Back in February, an ice storm tore across the Northeast. It started Friday morning as rain and by the end of the day a good four inches of ice had accumulated on the ground. Broken in from my New England college years, I didn’t think much of it. So on the following Satruday morning, I awoke early, showered and dressed in preparation for a day in the city. There was an exhibit to view, a play to see and food to sample. With a quick glance in my mirror, I kicked up my cowboy boots, surprisingly perfect footwear for sloppy city streets, and headed out to my car. As expected, ice coated everything. I leaned across the driver’s seat, turned on the ignition and set every button to hot and high. Then I got down to work. I chiseled. I scraped. And when it was all said and done, I crawled into the car, shifted the gears to reverse and gently tapped the accelerator.
Okay, fine, I got something. I got spinning wheels. When I looked at the car to my left, I could actually see a reflection of my front left tire zipping in motion. My foot wasn’t even on the pedal at this point. Not willing to accept my fate, I spent the next hour trying to work my tires onto some ground it could grab hold of. No matter what I did, the wheels spun. I eventually gave up, yelped ‘mother fucker’ to nothing in particular, kicked a tire and retreated to my apartment.
The defeat I felt that day, the sense of going through motions without seeing results, is the same way I’m feeling right now with my writing class. I’m stuck. I’m spinning my wordsmithing wheels and I haven’t moved one measly inch.
The first week I was instructed to write an essay noting the moment I learned something about myself. I reworked a previous piece. Not because I didn’t want to write something new but because I wanted to use the classroom setting as an opportunity to improve upon something I truly felt had potential. It was met with helpful feedback and a suggested place for submission. I smiled a little and shrugged a little before moving on.
The next week I was instructed to write an essay noting the moment I learned something about someone else. Again, I reworked a previous piece for all of the aforementioned reasons. The topic was my dad and the feedback was absent. Like you could hear a pin drop absent. Fine, two classmates and the instructor posted commentary. There’s something like twelve students in the class. And based on the format and structure, I could see that those who never commented on mine had taken the time to comment on all of the other submissions. I sighed a little and shrugged a little before moving on.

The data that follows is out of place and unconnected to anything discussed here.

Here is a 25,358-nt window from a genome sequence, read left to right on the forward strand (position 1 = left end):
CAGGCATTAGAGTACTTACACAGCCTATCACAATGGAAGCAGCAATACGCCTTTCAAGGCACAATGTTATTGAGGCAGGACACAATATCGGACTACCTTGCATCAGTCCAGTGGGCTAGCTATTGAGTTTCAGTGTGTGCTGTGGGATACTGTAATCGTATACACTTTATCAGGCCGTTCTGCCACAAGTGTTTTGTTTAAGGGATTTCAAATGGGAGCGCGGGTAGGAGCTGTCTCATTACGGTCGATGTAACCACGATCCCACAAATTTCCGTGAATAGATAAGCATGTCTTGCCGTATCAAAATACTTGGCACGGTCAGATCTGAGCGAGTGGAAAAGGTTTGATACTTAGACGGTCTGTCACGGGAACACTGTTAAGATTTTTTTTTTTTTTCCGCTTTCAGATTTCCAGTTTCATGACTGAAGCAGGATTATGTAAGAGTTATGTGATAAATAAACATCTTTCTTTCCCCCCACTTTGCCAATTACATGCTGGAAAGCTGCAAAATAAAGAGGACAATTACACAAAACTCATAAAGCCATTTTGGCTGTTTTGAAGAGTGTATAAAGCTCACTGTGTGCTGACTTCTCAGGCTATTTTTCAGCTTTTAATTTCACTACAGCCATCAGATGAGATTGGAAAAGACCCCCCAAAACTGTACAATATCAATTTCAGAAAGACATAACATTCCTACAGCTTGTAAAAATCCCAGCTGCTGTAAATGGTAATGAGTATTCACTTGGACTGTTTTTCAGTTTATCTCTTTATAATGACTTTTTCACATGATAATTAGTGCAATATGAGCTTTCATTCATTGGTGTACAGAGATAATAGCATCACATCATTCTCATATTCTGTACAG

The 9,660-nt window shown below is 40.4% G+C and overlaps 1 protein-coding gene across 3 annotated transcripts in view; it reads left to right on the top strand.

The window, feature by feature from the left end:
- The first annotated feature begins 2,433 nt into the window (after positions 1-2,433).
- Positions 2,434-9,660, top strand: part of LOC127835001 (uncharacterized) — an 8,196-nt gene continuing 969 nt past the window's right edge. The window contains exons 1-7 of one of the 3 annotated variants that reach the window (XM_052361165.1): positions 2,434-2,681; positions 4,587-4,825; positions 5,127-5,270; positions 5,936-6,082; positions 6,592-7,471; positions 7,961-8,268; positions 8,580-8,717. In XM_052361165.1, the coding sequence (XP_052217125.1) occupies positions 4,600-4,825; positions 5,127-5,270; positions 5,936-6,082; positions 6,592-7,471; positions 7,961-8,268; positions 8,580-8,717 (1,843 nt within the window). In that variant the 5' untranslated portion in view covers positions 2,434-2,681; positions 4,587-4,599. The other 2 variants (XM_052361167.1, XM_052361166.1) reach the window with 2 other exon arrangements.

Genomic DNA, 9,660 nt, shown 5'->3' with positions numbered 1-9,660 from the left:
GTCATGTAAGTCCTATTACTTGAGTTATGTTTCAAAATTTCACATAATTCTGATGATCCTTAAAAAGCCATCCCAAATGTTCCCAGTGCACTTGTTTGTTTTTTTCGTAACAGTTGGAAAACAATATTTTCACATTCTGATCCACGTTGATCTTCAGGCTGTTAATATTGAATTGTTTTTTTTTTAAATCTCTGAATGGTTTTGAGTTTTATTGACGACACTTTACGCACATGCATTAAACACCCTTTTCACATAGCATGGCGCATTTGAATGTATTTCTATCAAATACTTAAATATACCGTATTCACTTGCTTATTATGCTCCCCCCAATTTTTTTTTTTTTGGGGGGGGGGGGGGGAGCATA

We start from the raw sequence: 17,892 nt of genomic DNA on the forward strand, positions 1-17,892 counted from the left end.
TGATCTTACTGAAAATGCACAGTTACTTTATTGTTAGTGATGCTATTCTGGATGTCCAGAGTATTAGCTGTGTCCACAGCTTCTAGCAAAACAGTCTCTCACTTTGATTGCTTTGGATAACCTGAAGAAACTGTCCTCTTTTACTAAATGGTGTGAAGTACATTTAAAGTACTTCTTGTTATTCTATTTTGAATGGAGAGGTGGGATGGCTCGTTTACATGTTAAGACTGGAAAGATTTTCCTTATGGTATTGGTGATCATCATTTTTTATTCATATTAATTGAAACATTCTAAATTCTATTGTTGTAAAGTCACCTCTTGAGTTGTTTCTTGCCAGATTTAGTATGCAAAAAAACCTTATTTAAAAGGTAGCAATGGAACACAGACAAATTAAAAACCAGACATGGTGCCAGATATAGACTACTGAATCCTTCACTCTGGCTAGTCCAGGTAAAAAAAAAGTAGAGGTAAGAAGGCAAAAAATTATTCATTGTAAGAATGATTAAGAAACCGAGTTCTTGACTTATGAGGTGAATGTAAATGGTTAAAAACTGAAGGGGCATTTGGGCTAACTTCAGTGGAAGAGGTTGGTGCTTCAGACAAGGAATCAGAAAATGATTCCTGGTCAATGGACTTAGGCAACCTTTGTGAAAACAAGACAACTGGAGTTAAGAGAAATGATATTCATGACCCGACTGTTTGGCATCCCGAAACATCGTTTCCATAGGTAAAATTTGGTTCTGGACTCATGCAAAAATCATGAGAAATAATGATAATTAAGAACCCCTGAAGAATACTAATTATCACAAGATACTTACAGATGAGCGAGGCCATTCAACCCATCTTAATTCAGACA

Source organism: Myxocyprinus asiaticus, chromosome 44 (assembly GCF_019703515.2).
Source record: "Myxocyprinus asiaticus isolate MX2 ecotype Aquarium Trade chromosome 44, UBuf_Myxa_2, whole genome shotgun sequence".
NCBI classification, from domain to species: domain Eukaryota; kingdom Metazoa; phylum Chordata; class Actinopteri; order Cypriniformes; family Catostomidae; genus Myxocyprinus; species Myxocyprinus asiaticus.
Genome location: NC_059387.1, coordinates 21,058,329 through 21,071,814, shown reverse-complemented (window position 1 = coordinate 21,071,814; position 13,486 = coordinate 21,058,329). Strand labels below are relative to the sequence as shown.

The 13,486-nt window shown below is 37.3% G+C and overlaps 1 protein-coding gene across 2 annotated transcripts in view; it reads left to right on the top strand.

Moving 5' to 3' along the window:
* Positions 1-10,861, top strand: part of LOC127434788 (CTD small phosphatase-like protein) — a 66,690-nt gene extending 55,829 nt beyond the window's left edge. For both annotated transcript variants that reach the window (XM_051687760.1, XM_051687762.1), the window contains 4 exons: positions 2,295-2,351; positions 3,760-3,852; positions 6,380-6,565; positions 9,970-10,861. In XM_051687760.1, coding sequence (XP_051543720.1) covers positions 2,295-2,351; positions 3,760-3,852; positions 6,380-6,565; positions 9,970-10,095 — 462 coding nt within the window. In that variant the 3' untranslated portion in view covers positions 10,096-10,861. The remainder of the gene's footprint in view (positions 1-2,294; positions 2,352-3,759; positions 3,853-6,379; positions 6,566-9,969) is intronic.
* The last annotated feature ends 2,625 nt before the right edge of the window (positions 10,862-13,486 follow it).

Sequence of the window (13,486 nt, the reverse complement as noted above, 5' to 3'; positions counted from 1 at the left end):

The third week I was instructed to rework one of the previous pieces for the sake of sending it somewhere for publication. I sat down at my computer, brought up both essays and gave a go at editing them according to suggestions from my peers.
Listen, I’m not arrogant or stupid enough to think those pieces are flawless. As far as I’m concerned my writing always needs work. The same way an artist glances at her painting and sees an erred stroke. I ended up with nothing because I landed right back where I’ve been with regard to my writing or at least my essay writing. There isn’t a specific market for it. Unlike my classmates, I don’t write essays about being a mom or owning a pet or traveling the world. I don’t maintain a certain theme or focus. I just write. Whatever is on my mind. Which explains how I can create a blog that one week discusses the pitfalls of giving myself a bikini wax and the next week discusses the challenges of managing the day to day of a crippled parent. I write about life. My life. All of it. And in case you couldn’t tell, it isn’t neat and it isn’t tidy and it sure as heck doesn’t fit within the format of Self or Jane or Modern Love.
I posted a general comment to my class earlier tonight simply titled ‘Stuck’ and sent out a plea for help and direction. Two people responded already telling me to ixnay the pressure to publish and to just keep on writing. To keep on reworking what I’ve written regardless of where it could or should ultimately land. I like that advice. And I plan on taking it. Quitting is the last thing I would ever want to do. Walking away is just as bad as never trying. I get it and I’ve already set aside tomorrow night to plow through my edits.
Anyway, I also realized something else these last few days as I struggled to unstuck myself. I think I want to redirect my literary efforts back to fiction. It’s where I started way back when and it’s where I find the most satisfaction. This blog is this blog mostly because I admired and adored the written structure and format used here. I figured there was no appeal to a fiction blog so I went with the trend. And I’ll admit that it’s worked. For the most part. Nontheless, I’m starting to question if my literary success is truly tucked within the confines of personal essays.
With all of that said, since earlier this year, I’ve been mentally reworking that short story I wrote last year, building it into something more significant. I think it’s there. I think that story has a nice skeleton on which to attach some meat. Maybe I’m wrong. Or maybe I’m right. Either way, I’m ready to set aside some time to figure that out too. I’m ready to be unstuck.